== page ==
Adjunct procedures included atrial fibrillation therapy in 115 patients (13.6%) and tricuspid valve repair in 20 patients (2.4%). Any patients with more than trivial residual mitral regurgitation underwent re-exploration during a second run on bypass and this was necessary in 42 patients (5%). A third pump run was necessary in three patients (0.4%).
Perioperative characteristics and outcomes are reported in Table 2. Mean aortic cross clamp time was 95±28.5 minutes and cardio-pulmonary bypass time was 161±19.4 minutes (range, 53-505 minutes). The overall in-hospital mortality rate was 0.2% (n=2). One patient died of multi-organ failure, and the second one had rupture of the mitral annulus after mitral valve replacement was performed following failed repair in a patient with a calcified annulus. Mechanical ventilation was less than 24 hours in 807 (95.8%) patients, and more than 24 hours in 35 patients (4.2%).
Eight patients (0.9%) suffered from stroke, while four patients (0.46%) suffered from transient ischemic attack. When stroke was subdivided into major or minor by the presence of a permanent neurological deficit, major stroke occurred in five patients (0.6%).
Perioperatively, five patients (0.6%) developed myocardial infarction due to circumflex artery obstruction, three of whom underwent emergent coronary artery bypass grafting.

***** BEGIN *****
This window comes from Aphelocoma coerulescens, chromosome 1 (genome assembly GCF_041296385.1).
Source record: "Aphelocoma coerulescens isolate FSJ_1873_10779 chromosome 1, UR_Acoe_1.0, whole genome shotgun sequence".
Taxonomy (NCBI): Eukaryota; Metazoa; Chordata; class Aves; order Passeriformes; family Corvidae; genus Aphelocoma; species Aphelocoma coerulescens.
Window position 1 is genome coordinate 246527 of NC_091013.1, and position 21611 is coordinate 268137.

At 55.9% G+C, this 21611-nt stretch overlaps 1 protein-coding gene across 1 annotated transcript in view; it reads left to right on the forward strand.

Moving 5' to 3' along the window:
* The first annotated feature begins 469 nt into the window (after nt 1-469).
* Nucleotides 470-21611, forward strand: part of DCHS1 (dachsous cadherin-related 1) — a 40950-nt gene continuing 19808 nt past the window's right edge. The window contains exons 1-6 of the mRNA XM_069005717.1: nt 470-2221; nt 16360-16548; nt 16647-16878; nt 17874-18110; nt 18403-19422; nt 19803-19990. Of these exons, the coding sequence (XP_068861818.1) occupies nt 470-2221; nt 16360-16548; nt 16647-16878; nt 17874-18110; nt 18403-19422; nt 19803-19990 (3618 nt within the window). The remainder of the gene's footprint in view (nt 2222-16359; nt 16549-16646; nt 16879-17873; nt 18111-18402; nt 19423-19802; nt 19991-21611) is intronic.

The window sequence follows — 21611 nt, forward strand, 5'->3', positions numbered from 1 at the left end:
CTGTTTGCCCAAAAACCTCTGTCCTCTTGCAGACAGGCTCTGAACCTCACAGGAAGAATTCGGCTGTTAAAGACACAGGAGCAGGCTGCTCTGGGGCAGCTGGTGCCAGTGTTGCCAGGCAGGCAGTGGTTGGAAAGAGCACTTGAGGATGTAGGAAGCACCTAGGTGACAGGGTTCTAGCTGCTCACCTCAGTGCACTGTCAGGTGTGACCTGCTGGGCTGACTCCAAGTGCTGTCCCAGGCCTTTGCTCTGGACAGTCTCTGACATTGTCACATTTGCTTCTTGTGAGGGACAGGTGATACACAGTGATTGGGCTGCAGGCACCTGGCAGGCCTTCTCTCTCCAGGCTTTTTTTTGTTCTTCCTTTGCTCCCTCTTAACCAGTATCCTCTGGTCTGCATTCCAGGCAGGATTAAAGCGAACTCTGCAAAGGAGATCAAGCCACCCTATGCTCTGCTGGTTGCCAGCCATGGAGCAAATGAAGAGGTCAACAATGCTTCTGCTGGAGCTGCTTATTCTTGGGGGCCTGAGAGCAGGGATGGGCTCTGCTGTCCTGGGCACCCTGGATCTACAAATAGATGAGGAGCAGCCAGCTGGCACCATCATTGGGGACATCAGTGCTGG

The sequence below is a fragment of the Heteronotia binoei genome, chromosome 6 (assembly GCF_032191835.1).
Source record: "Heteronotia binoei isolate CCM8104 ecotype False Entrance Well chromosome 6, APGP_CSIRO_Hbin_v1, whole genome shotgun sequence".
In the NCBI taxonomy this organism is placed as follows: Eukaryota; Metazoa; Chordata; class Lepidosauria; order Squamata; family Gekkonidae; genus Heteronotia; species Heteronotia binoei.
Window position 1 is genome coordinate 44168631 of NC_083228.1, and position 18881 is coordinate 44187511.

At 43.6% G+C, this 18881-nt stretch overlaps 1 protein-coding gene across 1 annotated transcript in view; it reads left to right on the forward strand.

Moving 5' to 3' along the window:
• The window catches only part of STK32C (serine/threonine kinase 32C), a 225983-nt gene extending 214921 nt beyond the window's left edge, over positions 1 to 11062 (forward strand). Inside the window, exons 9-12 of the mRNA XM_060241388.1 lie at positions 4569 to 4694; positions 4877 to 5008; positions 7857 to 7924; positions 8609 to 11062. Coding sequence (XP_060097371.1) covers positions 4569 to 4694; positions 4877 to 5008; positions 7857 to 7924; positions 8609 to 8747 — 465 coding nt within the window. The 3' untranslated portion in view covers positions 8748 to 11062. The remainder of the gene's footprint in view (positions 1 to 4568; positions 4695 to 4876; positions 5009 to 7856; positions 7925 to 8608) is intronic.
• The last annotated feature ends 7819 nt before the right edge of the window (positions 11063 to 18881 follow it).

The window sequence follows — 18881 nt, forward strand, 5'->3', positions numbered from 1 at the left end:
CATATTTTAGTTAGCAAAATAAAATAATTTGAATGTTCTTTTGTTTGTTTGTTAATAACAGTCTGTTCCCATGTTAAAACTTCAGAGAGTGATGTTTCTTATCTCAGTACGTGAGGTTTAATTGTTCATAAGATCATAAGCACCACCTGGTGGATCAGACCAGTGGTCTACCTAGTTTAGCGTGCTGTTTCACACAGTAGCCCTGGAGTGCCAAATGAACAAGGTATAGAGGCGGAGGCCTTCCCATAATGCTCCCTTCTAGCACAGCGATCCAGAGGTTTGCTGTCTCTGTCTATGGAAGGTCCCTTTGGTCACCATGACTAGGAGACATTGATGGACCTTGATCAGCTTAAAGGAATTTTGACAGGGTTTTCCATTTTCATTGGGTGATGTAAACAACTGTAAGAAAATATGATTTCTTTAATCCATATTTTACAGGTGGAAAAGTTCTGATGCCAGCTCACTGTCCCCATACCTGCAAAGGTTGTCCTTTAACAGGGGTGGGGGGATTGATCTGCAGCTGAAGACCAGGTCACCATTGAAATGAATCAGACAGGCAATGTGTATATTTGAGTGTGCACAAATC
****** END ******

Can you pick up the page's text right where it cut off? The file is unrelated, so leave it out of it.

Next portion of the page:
After mitral valve repair, eight patients (0.9%) developed a new aortic valve insufficiency. One of these patients had an aortic valve repair through a sternotomy during the same operative session. Two patients had a delayed reoperation on the aortic valve (at two weeks and six months respectively). Five patients with a mild aortic regurgitation are regularly followed up with echocardiography.
Sixty patients (7.1%) had MAE within 30 days. The detailed causes of MAEs are presented in Table 3.
Altogether 29 patients (3.4%) had a conversion to sternotomy. In 13 patients (1.6%), conversion to sternotomy was necessary during the first operation. Causes for immediate conversion are presented in Table 4. In 16 patients (1.9%), conversion to sternotomy was necessary for a second operation. Causes for delayed conversion are presented in Table 4. Seventeen patients (2%) had a re-thoracotomy for excessive bleeding.
Other postoperative complications are detailed in Table 5.
In 109 patients (12.9%), blood transfusion was given. More than two units of blood were necessary in 67 patients (7.9%), whereas 733 patients (87.1%) had no transfusion at all.
The overall mean hospital stay was 9.93±6.3 days, with 166 patients (19.7%) having a prolonged (>10 days) hospital stay.
Pre-discharge transthoracic echocardiography was performed in all 834 patients who were alive and had undergone mitral valve repair. Seven hundred and fifty five patients (90.5%) had no or trace mitral regurgitation, whereas 75 patients (9%) had mild mitral regurgitation and four patients (0.5%) had moderate mitral regurgitation.